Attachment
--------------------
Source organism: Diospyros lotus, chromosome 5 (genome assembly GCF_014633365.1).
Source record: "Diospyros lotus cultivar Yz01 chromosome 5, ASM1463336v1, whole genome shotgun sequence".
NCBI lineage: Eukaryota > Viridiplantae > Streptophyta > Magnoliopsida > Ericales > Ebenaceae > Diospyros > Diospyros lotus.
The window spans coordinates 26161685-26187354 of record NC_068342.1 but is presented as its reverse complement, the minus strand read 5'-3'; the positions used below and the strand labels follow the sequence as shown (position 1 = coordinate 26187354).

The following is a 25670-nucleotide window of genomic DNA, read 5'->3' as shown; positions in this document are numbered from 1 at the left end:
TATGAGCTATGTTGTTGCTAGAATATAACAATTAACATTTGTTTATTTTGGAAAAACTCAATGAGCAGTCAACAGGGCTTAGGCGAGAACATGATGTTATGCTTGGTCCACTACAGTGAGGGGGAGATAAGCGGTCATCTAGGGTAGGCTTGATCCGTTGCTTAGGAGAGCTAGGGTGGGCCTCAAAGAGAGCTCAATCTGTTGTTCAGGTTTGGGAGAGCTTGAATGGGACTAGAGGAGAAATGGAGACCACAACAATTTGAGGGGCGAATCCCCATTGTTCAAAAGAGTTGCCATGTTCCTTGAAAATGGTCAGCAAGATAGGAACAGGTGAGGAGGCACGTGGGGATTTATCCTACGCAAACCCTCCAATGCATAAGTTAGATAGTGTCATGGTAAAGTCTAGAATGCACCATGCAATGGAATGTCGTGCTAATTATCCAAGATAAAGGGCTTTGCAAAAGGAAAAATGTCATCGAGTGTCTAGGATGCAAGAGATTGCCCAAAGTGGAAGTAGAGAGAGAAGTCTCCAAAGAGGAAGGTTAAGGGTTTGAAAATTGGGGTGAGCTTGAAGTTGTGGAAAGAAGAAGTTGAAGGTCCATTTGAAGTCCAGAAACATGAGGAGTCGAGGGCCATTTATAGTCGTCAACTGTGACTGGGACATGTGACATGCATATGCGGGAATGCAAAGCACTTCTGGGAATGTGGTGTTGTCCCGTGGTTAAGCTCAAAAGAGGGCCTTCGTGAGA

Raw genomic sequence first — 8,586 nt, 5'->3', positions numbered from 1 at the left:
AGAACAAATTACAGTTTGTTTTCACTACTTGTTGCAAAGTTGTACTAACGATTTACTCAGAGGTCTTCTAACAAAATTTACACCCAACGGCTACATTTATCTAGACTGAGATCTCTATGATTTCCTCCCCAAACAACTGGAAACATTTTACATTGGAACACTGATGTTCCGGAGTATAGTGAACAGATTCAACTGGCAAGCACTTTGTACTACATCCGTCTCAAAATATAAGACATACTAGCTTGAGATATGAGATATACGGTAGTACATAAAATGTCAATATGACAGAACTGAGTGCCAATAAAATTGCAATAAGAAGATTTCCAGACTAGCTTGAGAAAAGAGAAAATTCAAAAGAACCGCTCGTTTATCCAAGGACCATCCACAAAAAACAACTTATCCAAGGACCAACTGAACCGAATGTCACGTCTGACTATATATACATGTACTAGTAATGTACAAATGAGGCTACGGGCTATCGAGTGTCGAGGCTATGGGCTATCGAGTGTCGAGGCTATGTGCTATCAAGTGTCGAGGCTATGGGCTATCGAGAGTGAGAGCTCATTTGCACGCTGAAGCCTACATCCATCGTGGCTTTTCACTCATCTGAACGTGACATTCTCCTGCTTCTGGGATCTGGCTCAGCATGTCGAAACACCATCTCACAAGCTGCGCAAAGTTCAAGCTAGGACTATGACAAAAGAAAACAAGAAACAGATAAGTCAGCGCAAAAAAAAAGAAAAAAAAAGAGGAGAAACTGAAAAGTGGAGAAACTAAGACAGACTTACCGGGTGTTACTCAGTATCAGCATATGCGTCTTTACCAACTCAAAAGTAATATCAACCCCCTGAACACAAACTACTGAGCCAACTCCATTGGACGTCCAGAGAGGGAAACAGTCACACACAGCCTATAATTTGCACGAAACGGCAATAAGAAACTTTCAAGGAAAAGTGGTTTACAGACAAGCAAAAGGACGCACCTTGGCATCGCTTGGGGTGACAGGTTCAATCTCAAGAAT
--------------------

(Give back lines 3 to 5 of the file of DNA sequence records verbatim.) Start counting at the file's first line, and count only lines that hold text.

NCBI lineage: Eukaryota > Viridiplantae > Streptophyta > Magnoliopsida > Ericales > Ebenaceae > Diospyros > Diospyros lotus.
The window spans coordinates 26161685-26187354 of record NC_068342.1 but is presented as its reverse complement, the minus strand read 5'-3'; the positions used below and the strand labels follow the sequence as shown (position 1 = coordinate 26187354).

The following is a 25670-nucleotide window of genomic DNA, read 5'->3' as shown; positions in this document are numbered from 1 at the left end: